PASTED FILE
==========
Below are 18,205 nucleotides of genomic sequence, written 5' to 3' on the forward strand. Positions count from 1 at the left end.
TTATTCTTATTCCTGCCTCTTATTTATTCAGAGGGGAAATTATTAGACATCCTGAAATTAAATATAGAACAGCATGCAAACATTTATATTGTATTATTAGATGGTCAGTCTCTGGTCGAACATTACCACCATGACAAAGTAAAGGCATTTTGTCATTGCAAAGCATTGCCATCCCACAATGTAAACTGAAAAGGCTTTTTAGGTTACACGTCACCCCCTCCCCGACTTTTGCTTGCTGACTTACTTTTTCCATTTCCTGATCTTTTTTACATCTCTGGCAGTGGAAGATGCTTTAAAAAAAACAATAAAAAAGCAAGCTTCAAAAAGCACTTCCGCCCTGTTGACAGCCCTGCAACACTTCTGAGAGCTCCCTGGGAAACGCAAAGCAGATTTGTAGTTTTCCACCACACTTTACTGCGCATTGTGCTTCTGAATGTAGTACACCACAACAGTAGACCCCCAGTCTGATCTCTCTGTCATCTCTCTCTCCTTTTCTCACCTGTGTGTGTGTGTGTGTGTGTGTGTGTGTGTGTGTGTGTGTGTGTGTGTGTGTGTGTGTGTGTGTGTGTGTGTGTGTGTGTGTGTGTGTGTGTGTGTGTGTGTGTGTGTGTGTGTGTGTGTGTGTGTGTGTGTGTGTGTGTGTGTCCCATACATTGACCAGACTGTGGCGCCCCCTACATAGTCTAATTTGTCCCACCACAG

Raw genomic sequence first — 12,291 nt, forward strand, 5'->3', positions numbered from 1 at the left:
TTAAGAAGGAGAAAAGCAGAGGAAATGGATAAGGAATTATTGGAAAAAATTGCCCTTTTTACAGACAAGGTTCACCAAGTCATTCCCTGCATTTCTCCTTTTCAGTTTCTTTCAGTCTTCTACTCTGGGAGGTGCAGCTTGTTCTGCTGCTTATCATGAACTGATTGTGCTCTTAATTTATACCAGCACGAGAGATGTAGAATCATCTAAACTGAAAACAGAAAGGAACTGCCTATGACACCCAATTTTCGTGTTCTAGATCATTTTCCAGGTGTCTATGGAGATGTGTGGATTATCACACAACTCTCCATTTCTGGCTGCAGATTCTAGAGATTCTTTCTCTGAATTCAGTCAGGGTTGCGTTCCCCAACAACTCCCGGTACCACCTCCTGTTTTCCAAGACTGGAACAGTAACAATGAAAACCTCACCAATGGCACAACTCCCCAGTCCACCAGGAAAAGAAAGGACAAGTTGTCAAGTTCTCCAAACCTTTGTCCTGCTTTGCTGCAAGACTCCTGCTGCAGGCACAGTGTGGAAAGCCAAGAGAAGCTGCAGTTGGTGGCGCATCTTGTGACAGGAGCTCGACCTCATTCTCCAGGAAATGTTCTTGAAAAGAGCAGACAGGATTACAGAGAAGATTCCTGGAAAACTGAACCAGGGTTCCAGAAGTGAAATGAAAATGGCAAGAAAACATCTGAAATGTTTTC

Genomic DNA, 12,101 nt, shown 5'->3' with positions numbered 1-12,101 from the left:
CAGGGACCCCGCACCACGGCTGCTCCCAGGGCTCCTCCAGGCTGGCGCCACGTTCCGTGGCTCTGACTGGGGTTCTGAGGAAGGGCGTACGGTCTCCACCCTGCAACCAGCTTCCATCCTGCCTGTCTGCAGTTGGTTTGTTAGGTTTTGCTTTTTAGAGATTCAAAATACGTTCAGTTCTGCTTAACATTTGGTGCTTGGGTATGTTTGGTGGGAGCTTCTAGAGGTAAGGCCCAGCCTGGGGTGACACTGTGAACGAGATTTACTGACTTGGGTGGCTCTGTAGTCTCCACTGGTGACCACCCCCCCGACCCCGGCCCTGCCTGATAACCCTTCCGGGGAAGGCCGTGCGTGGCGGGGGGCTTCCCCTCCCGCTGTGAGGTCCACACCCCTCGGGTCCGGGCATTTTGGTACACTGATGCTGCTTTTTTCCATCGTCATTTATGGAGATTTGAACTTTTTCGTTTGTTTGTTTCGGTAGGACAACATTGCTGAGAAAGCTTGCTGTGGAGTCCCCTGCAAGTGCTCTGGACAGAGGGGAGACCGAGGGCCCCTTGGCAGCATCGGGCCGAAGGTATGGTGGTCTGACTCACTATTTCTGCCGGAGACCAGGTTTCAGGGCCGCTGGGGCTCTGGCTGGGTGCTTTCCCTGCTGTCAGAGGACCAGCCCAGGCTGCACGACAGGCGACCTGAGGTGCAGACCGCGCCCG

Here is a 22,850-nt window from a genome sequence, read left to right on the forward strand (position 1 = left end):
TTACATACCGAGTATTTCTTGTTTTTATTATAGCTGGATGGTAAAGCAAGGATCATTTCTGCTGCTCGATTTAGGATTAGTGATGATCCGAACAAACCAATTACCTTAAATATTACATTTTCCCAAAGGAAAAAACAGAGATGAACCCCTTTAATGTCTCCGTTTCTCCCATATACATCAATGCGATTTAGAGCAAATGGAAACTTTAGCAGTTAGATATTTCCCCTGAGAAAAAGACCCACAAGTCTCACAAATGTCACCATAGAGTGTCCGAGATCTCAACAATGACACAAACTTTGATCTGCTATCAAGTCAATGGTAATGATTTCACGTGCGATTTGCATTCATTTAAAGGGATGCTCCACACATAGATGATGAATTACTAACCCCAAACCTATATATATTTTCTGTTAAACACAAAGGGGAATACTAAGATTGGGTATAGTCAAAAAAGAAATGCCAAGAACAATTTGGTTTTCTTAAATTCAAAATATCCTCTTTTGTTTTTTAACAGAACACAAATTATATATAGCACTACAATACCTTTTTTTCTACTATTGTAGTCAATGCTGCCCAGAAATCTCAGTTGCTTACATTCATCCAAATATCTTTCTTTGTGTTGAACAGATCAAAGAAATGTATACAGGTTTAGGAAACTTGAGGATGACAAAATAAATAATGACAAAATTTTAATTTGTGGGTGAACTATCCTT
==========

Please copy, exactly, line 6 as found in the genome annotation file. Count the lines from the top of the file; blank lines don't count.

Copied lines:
CAGGGACCCCGCACCACGGCTGCTCCCAGGGCTCCTCCAGGCTGGCGCCACGTTCCGTGGCTCTGACTGGGGTTCTGAGGAAGGGCGTACGGTCTCCACCCTGCAACCAGCTTCCATCCTGCCTGTCTGCAGTTGGTTTGTTAGGTTTTGCTTTTTAGAGATTCAAAATACGTTCAGTTCTGCTTAACATTTGGTGCTTGGGTATGTTTGGTGGGAGCTTCTAGAGGTAAGGCCCAGCCTGGGGTGACACTGTGAACGAGATTTACTGACTTGGGTGGCTCTGTAGTCTCCACTGGTGACCACCCCCCCGACCCCGGCCCTGCCTGATAACCCTTCCGGGGAAGGCCGTGCGTGGCGGGGGGCTTCCCCTCCCGCTGTGAGGTCCACACCCCTCGGGTCCGGGCATTTTGGTACACTGATGCTGCTTTTTTCCATCGTCATTTATGGAGATTTGAACTTTTTCGTTTGTTTGTTTCGGTAGGACAACATTGCTGAGAAAGCTTGCTGTGGAGTCCCCTGCAAGTGCTCTGGACAGAGGGGAGACCGAGGGCCCCTTGGCAGCATCGGGCCGAAGGTATGGTGGTCTGACTCACTATTTCTGCCGGAGACCAGGTTTCAGGGCCGCTGGGGCTCTGGCTGGGTGCTTTCCCTGCTGTCAGAGGACCAGCCCAGGCTGCACGACAGGCGACCTGAGGTGCAGACCGCGCCCG